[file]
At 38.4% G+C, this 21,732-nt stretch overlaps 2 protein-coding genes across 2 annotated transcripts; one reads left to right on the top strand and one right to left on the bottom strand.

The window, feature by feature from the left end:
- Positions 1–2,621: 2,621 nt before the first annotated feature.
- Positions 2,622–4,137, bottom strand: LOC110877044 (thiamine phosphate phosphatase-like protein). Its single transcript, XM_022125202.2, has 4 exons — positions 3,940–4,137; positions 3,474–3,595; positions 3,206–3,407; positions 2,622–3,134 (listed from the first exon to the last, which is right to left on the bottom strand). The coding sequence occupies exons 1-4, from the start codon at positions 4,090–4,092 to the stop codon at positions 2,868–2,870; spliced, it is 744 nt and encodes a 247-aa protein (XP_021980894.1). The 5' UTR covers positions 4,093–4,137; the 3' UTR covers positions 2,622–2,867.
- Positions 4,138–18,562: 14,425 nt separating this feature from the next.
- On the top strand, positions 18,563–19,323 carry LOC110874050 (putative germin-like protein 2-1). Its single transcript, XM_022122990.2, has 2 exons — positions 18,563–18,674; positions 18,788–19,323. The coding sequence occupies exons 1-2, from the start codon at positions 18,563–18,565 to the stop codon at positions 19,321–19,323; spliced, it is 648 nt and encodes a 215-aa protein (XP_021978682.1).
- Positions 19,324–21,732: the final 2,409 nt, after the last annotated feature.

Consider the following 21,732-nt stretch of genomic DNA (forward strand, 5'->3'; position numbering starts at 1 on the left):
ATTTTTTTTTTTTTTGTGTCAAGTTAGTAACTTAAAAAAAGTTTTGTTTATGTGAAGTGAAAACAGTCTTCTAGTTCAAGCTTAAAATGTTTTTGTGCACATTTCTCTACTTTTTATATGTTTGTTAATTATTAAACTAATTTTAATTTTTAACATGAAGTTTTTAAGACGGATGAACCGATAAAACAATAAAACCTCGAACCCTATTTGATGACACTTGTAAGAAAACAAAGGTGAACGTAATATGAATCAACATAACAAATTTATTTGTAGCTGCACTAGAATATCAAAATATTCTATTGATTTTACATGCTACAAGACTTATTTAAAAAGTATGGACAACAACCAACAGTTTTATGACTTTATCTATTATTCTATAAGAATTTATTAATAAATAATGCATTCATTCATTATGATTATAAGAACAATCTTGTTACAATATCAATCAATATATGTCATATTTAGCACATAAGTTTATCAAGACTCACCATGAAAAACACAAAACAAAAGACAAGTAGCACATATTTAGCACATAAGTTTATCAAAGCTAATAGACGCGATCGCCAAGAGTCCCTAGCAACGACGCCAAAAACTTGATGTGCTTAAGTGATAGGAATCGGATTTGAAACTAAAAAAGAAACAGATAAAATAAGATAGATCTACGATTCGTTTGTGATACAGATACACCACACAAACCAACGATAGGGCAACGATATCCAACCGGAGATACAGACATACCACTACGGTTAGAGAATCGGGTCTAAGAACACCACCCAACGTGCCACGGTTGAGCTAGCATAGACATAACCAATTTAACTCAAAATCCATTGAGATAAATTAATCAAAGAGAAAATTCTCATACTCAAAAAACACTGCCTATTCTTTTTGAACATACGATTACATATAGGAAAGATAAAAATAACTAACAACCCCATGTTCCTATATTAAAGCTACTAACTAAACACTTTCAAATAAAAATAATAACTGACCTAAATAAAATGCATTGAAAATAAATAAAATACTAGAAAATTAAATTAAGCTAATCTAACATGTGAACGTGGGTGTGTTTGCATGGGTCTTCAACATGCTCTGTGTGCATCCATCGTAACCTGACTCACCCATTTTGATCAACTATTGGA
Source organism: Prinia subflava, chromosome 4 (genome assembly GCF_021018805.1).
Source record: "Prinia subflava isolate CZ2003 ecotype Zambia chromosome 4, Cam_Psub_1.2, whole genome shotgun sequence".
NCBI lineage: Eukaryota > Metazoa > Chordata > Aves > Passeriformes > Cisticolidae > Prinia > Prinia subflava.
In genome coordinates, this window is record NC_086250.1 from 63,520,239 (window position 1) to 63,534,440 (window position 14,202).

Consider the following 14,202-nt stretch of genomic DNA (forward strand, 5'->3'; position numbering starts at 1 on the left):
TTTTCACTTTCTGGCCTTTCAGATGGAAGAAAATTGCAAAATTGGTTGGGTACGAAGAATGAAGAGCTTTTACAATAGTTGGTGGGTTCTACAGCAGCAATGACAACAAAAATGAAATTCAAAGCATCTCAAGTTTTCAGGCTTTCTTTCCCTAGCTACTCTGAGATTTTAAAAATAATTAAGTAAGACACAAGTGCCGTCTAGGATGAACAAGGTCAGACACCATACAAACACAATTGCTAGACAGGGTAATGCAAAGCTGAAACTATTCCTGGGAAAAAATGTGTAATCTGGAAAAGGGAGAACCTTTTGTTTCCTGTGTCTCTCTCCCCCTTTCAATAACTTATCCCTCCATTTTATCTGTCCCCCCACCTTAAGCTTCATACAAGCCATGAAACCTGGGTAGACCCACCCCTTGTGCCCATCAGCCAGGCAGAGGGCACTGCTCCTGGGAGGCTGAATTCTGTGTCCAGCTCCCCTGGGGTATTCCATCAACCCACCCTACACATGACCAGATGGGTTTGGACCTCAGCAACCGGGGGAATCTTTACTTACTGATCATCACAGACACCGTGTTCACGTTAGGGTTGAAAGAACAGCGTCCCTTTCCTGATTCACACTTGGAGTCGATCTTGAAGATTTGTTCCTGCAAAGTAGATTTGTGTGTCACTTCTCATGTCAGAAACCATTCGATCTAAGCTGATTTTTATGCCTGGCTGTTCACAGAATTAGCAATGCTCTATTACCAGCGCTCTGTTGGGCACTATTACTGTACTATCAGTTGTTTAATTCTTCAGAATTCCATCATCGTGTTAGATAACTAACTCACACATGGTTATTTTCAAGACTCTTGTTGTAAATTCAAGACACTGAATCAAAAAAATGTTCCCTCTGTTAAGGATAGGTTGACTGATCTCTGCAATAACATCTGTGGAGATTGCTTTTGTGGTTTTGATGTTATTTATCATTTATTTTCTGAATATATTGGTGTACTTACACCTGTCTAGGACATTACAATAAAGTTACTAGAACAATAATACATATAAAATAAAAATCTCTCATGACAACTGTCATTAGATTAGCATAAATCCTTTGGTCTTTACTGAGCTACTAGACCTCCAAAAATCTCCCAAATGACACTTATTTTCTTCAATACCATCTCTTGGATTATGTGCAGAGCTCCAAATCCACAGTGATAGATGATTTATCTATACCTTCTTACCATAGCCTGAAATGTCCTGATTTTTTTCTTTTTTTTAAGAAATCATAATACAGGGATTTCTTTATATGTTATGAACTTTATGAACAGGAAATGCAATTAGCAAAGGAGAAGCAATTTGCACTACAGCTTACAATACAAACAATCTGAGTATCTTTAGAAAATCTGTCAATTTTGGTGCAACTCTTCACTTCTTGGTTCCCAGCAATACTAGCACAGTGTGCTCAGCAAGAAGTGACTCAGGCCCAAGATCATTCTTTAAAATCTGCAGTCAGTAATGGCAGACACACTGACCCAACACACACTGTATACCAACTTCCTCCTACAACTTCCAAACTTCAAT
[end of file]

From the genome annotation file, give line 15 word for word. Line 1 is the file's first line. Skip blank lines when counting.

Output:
TTTTCACTTTCTGGCCTTTCAGATGGAAGAAAATTGCAAAATTGGTTGGGTACGAAGAATGAAGAGCTTTTACAATAGTTGGTGGGTTCTACAGCAGCAATGACAACAAAAATGAAATTCAAAGCATCTCAAGTTTTCAGGCTTTCTTTCCCTAGCTACTCTGAGATTTTAAAAATAATTAAGTAAGACACAAGTGCCGTCTAGGATGAACAAGGTCAGACACCATACAAACACAATTGCTAGACAGGGTAATGCAAAGCTGAAACTATTCCTGGGAAAAAATGTGTAATCTGGAAAAGGGAGAACCTTTTGTTTCCTGTGTCTCTCTCCCCCTTTCAATAACTTATCCCTCCATTTTATCTGTCCCCCCACCTTAAGCTTCATACAAGCCATGAAACCTGGGTAGACCCACCCCTTGTGCCCATCAGCCAGGCAGAGGGCACTGCTCCTGGGAGGCTGAATTCTGTGTCCAGCTCCCCTGGGGTATTCCATCAACCCACCCTACACATGACCAGATGGGTTTGGACCTCAGCAACCGGGGGAATCTTTACTTACTGATCATCACAGACACCGTGTTCACGTTAGGGTTGAAAGAACAGCGTCCCTTTCCTGATTCACACTTGGAGTCGATCTTGAAGATTTGTTCCTGCAAAGTAGATTTGTGTGTCACTTCTCATGTCAGAAACCATTCGATCTAAGCTGATTTTTATGCCTGGCTGTTCACAGAATTAGCAATGCTCTATTACCAGCGCTCTGTTGGGCACTATTACTGTACTATCAGTTGTTTAATTCTTCAGAATTCCATCATCGTGTTAGATAACTAACTCACACATGGTTATTTTCAAGACTCTTGTTGTAAATTCAAGACACTGAATCAAAAAAATGTTCCCTCTGTTAAGGATAGGTTGACTGATCTCTGCAATAACATCTGTGGAGATTGCTTTTGTGGTTTTGATGTTATTTATCATTTATTTTCTGAATATATTGGTGTACTTACACCTGTCTAGGACATTACAATAAAGTTACTAGAACAATAATACATATAAAATAAAAATCTCTCATGACAACTGTCATTAGATTAGCATAAATCCTTTGGTCTTTACTGAGCTACTAGACCTCCAAAAATCTCCCAAATGACACTTATTTTCTTCAATACCATCTCTTGGATTATGTGCAGAGCTCCAAATCCACAGTGATAGATGATTTATCTATACCTTCTTACCATAGCCTGAAATGTCCTGATTTTTTTCTTTTTTTTAAGAAATCATAATACAGGGATTTCTTTATATGTTATGAACTTTATGAACAGGAAATGCAATTAGCAAAGGAGAAGCAATTTGCACTACAGCTTACAATACAAACAATCTGAGTATCTTTAGAAAATCTGTCAATTTTGGTGCAACTCTTCACTTCTTGGTTCCCAGCAATACTAGCACAGTGTGCTCAGCAAGAAGTGACTCAGGCCCAAGATCATTCTTTAAAATCTGCAGTCAGTAATGGCAGACACACTGACCCAACACACACTGTATACCAACTTCCTCCTACAACTTCCAAACTTCAAT